PhD theses#

Category Theory for Quantum Natural Language Processing#


Alexis Toumi

Abstract: This thesis introduces quantum natural language processing (QNLP) models based on a simple yet powerful analogy between computational linguistics and quantum mechanics: grammar as entanglement. The grammatical structure of text and sentences connects the meaning of words in the same way that entanglement structure connects the states of quantum systems. Category theory allows to make this language-to-qubit analogy formal: it is a monoidal functor from grammar to vector spaces. We turn this abstract analogy into a concrete algorithm that translates the grammatical structure onto the architecture of parameterised quantum circuits. We then use a hybrid classical-quantum algorithm to train the model so that evaluating the circuits computes the meaning of sentences in data-driven tasks.

The implementation of QNLP models motivated the development of DisCoPy (Distributional Compositional Python), the toolkit for applied category theory of which the first chapter gives a comprehensive overview. String diagrams are the core data structure of DisCoPy, they allow to reason about computation at a high level of abstraction. We show how they can encode both grammatical structures and quantum circuits, but also logical formulae, neural networks or arbitrary Python code. Monoidal functors allow to translate these abstract diagrams into concrete computation, interfacing with optimised task-specific libraries.

The second chapter uses DisCopy to implement QNLP models as parameterised functors from grammar to quantum circuits. It gives a first proof-of-concept for the more general concept of functorial learning: generalising machine learning from functions to functors by learning from diagram-like data. In order to learn optimal functor parameters via gradient descent, we introduce the notion of diagrammatic differentiation: a graphical calculus for computing the gradients of parameterised diagrams.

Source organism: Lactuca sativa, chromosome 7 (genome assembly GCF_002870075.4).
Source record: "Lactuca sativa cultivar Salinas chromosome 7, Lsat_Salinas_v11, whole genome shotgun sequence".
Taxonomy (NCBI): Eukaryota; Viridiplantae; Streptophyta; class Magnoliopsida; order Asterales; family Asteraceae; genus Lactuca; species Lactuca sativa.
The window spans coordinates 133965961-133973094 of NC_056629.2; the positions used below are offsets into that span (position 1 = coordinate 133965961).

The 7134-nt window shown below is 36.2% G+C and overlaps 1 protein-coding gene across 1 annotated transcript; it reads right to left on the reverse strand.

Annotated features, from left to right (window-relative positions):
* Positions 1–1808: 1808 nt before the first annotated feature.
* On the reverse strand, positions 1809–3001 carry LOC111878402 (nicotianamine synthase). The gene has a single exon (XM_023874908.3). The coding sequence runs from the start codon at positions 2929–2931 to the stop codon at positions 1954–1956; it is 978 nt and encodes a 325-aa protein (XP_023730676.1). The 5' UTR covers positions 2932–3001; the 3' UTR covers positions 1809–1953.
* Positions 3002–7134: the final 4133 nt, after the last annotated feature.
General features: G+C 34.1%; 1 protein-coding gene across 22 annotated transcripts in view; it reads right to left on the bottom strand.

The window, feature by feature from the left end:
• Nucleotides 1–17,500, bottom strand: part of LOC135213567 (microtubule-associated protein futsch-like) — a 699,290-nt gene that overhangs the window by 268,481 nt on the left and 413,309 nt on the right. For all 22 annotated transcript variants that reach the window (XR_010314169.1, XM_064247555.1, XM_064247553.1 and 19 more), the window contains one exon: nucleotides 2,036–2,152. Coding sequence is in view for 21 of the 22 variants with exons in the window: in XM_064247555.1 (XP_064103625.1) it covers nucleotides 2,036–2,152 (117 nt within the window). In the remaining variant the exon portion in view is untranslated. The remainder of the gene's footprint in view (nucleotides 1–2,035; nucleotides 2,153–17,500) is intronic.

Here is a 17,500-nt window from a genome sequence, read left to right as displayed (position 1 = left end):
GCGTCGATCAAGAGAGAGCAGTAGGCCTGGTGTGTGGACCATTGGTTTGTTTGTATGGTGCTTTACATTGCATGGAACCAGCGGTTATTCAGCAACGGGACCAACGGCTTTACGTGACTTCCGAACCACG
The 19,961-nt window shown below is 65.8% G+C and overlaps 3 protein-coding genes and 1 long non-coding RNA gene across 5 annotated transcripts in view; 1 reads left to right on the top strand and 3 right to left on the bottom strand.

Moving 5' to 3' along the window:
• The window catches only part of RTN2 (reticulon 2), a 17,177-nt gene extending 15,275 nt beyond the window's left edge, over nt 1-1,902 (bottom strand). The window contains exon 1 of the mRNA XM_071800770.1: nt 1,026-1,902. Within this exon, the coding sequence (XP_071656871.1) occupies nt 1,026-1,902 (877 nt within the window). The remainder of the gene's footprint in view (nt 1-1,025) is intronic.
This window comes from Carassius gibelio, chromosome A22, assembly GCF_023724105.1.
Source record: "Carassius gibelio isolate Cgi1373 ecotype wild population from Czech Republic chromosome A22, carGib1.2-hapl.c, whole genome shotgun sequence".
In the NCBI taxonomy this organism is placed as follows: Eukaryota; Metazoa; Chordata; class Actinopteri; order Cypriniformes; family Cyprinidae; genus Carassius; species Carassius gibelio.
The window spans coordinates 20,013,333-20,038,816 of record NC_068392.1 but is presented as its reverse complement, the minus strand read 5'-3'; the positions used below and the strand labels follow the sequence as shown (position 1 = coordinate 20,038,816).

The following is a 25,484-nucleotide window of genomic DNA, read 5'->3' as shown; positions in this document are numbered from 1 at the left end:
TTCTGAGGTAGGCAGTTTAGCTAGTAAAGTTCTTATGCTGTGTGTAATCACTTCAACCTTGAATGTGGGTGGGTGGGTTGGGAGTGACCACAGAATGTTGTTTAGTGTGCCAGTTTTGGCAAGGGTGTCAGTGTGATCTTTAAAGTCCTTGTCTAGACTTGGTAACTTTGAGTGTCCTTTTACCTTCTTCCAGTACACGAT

Categorical Tools for Natural Language Processing#


Giovanni de Felice

Abstract: This thesis develops the translation between category theory and computational linguistics as a foundation for natural language processing. The three chapters deal with syntax, semantics and pragmatics. First, string diagrams provide a unified model of syntactic structures in formal grammars. Second, functors compute semantics by turning diagrams into logical, tensor, neural or quantum computation. Third, the resulting functorial models can be composed to form games where equilibria are the solutions of language processing tasks. This framework is implemented as part of DisCoPy, the Python library for computing with string diagrams. We describe the correspondence between categorical, linguistic and computational structures, and demonstrate their applications in compositional natural language processing.


DisCoPy: Monoidal categories in Python#


Giovanni de Felice, Alexis Toumi, Bob Coecke

Abstract: We introduce DisCoPy, an open source toolbox for computing with monoidal categories. The library provides an intuitive syntax for defining string diagrams and monoidal functors. Its modularity allows the efficient implementation of computational experiments in the various applications of category theory where diagrams have become a lingua franca. As an example, we used DisCoPy to perform natural language processing on quantum hardware for the first time.